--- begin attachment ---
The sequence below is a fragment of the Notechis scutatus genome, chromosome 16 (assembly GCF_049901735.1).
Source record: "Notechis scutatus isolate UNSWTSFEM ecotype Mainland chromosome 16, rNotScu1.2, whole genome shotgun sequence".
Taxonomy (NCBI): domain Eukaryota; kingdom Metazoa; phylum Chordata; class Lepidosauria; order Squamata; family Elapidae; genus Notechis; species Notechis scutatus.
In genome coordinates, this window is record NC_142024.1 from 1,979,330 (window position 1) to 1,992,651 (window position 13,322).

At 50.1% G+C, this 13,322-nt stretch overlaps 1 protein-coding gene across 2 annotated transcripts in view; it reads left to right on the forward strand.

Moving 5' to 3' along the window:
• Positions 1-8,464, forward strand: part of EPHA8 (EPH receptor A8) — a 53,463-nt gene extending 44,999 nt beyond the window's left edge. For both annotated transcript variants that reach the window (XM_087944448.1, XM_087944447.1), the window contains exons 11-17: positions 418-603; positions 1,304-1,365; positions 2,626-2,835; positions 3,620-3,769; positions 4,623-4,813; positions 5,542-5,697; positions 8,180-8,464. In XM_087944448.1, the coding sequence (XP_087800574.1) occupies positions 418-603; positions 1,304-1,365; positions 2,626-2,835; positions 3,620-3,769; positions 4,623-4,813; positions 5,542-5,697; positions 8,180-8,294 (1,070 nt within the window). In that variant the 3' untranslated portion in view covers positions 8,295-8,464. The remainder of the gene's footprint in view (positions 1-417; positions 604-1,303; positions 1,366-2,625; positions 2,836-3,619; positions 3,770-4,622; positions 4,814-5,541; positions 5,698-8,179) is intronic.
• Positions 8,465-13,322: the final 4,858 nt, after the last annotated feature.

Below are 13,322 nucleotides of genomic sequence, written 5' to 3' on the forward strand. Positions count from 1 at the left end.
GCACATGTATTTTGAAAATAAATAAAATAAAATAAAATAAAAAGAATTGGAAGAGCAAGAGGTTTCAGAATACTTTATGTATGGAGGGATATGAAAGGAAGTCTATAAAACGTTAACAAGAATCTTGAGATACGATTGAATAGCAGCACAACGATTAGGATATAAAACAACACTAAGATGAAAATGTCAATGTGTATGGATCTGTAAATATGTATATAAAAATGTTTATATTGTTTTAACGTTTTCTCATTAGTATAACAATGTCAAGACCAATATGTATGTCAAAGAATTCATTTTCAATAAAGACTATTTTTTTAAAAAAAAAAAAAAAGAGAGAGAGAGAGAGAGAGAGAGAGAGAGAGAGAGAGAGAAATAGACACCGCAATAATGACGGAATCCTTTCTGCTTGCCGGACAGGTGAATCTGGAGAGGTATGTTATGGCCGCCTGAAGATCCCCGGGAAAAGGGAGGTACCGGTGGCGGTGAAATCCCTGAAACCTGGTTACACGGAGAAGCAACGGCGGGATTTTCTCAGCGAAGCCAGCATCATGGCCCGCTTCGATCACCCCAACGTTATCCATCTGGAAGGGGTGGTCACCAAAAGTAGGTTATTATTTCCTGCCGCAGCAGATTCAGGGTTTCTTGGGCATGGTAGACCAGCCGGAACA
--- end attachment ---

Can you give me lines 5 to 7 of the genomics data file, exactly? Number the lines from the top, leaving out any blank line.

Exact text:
At 50.1% G+C, this 13,322-nt stretch overlaps 1 protein-coding gene across 2 annotated transcripts in view; it reads left to right on the forward strand.

Moving 5' to 3' along the window:
• Positions 1-8,464, forward strand: part of EPHA8 (EPH receptor A8) — a 53,463-nt gene extending 44,999 nt beyond the window's left edge. For both annotated transcript variants that reach the window (XM_087944448.1, XM_087944447.1), the window contains exons 11-17: positions 418-603; positions 1,304-1,365; positions 2,626-2,835; positions 3,620-3,769; positions 4,623-4,813; positions 5,542-5,697; positions 8,180-8,464. In XM_087944448.1, the coding sequence (XP_087800574.1) occupies positions 418-603; positions 1,304-1,365; positions 2,626-2,835; positions 3,620-3,769; positions 4,623-4,813; positions 5,542-5,697; positions 8,180-8,294 (1,070 nt within the window). In that variant the 3' untranslated portion in view covers positions 8,295-8,464. The remainder of the gene's footprint in view (positions 1-417; positions 604-1,303; positions 1,366-2,625; positions 2,836-3,619; positions 3,770-4,622; positions 4,814-5,541; positions 5,698-8,179) is intronic.